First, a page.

[darcs-users] unique features + exponential time issue
Stephen J. Turnbull
stephen at xemacs.org
Wed Oct 17 19:03:54 UTC 2007
On 10/16/07, Alexander Staubo <alex at purefiction.net> wrote:
> On 10/16/07, Hilary Oliver <h.oliver at niwa.co.nz> wrote:
> > We have used darcs at my workplace for a couple of years now, and it has
> > proved to be an extremely useful tool. In my opinion darcs was the
> > first system to make revision control so easy that only an idiot
> > wouldn't do it (and I could never return to a centralized system). We
> > have, however, run into the infamous "exponential time" merge problem
> > twice, and when that happens it is effectively an insurmountable barrier
> > to most users.
It's insurmountable, period; you have to go outside of Darcs. As far as I know,
nobody has yet claimed that the merge problem isn't fundamentally
exponential. Note that that doesn't keep the simplex algorithm from being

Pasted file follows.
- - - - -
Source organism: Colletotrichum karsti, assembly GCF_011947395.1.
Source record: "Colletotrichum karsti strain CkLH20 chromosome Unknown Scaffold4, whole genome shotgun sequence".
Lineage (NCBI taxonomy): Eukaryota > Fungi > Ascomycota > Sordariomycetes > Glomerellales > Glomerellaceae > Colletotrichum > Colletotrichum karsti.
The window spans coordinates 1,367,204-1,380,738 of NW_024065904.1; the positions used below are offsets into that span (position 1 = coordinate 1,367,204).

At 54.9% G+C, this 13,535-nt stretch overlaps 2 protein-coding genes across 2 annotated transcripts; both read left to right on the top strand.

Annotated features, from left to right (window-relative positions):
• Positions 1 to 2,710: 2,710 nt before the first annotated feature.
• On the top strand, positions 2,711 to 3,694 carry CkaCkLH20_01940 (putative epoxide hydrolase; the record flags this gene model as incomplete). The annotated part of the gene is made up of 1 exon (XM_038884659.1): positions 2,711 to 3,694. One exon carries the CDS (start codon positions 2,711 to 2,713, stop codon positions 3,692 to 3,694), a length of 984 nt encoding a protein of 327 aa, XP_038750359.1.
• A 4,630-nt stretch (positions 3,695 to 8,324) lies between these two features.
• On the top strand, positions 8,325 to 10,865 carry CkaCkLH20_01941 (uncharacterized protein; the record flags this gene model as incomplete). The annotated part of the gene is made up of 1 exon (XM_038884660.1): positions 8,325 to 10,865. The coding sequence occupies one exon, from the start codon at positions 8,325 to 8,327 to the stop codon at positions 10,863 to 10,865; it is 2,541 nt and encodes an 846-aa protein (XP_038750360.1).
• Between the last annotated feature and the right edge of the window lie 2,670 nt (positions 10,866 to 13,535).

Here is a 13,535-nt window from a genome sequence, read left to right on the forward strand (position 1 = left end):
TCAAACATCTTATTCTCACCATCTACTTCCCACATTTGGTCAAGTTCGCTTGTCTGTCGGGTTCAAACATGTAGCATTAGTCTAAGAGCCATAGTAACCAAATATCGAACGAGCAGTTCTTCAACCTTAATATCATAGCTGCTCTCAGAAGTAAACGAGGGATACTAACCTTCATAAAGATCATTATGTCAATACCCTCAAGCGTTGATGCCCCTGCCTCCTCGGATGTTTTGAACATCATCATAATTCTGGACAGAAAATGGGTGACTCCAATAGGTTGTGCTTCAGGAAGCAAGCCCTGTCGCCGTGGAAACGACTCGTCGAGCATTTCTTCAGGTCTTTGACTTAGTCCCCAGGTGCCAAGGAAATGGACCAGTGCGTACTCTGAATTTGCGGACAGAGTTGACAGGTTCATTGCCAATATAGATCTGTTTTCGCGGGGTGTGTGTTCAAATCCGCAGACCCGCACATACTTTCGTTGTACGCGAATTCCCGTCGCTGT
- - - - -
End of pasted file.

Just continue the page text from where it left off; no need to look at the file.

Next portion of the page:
the method of choice for linear programming in most cases even today. There
are probably equally good algorithms for merging (sez the optimist in me).
> Darcs has many good things going for it; development momentum is not
> one of them, I am afraid. (If you're curious, nobody took up the
> bounty offer.)
I think that's unfair. There's plenty of activity going on, but
mostly on routine
programming stuff: better testing, refactoring, using new features of GHC to
prepare for algorithmic revisions, etc.
Combinatoric explosion is just a hard nut to crack. Again, look at linear
programming, which has the advantage of a number of simple canonical
examples of bad-to-worst case behavior. As people come to understand
those examples, modern programs learn to avoid, mitigate, or at least warn
about them. AFAIK, there are no simple examples of how to generate
exponential merge problems.
This might be something non-Haskell programmers could help with, in
fact. If you do encounter an exponential merge, create partial repos both
in history terms and in terms of the file tree dealt with, until you've reduced
the problem to a "small" example. Then the patch theorists can work on
exposing the features of the tree that lead to the exponential behavior.
(This is a way-off-the-wall suggestion, you probably should wait for comments
from David et al before spending time and effort on it!)
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